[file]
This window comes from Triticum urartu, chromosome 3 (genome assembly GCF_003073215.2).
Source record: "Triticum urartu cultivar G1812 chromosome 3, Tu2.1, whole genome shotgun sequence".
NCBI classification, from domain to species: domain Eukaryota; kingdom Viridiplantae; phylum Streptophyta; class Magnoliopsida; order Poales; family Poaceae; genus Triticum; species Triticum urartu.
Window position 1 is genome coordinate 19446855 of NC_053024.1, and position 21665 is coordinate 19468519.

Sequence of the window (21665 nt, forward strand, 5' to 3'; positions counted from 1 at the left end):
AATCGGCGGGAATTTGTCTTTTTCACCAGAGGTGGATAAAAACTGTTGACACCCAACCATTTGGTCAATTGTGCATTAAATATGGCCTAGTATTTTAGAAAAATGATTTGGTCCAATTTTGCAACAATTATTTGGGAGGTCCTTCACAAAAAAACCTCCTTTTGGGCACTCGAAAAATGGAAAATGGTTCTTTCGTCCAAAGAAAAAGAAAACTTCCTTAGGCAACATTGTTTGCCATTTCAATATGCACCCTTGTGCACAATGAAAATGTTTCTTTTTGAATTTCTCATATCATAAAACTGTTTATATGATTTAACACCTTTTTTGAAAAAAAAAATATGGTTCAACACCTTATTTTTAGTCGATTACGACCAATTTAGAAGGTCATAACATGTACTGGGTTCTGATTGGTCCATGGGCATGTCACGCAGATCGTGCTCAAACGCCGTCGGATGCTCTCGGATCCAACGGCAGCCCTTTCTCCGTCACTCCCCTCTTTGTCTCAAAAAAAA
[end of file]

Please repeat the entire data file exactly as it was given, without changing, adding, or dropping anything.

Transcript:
This window comes from Triticum urartu, chromosome 3 (genome assembly GCF_003073215.2).
Source record: "Triticum urartu cultivar G1812 chromosome 3, Tu2.1, whole genome shotgun sequence".
NCBI classification, from domain to species: domain Eukaryota; kingdom Viridiplantae; phylum Streptophyta; class Magnoliopsida; order Poales; family Poaceae; genus Triticum; species Triticum urartu.
Window position 1 is genome coordinate 19446855 of NC_053024.1, and position 21665 is coordinate 19468519.

Sequence of the window (21665 nt, forward strand, 5' to 3'; positions counted from 1 at the left end):
AATCGGCGGGAATTTGTCTTTTTCACCAGAGGTGGATAAAAACTGTTGACACCCAACCATTTGGTCAATTGTGCATTAAATATGGCCTAGTATTTTAGAAAAATGATTTGGTCCAATTTTGCAACAATTATTTGGGAGGTCCTTCACAAAAAAACCTCCTTTTGGGCACTCGAAAAATGGAAAATGGTTCTTTCGTCCAAAGAAAAAGAAAACTTCCTTAGGCAACATTGTTTGCCATTTCAATATGCACCCTTGTGCACAATGAAAATGTTTCTTTTTGAATTTCTCATATCATAAAACTGTTTATATGATTTAACACCTTTTTTGAAAAAAAAAATATGGTTCAACACCTTATTTTTAGTCGATTACGACCAATTTAGAAGGTCATAACATGTACTGGGTTCTGATTGGTCCATGGGCATGTCACGCAGATCGTGCTCAAACGCCGTCGGATGCTCTCGGATCCAACGGCAGCCCTTTCTCCGTCACTCCCCTCTTTGTCTCAAAAAAAA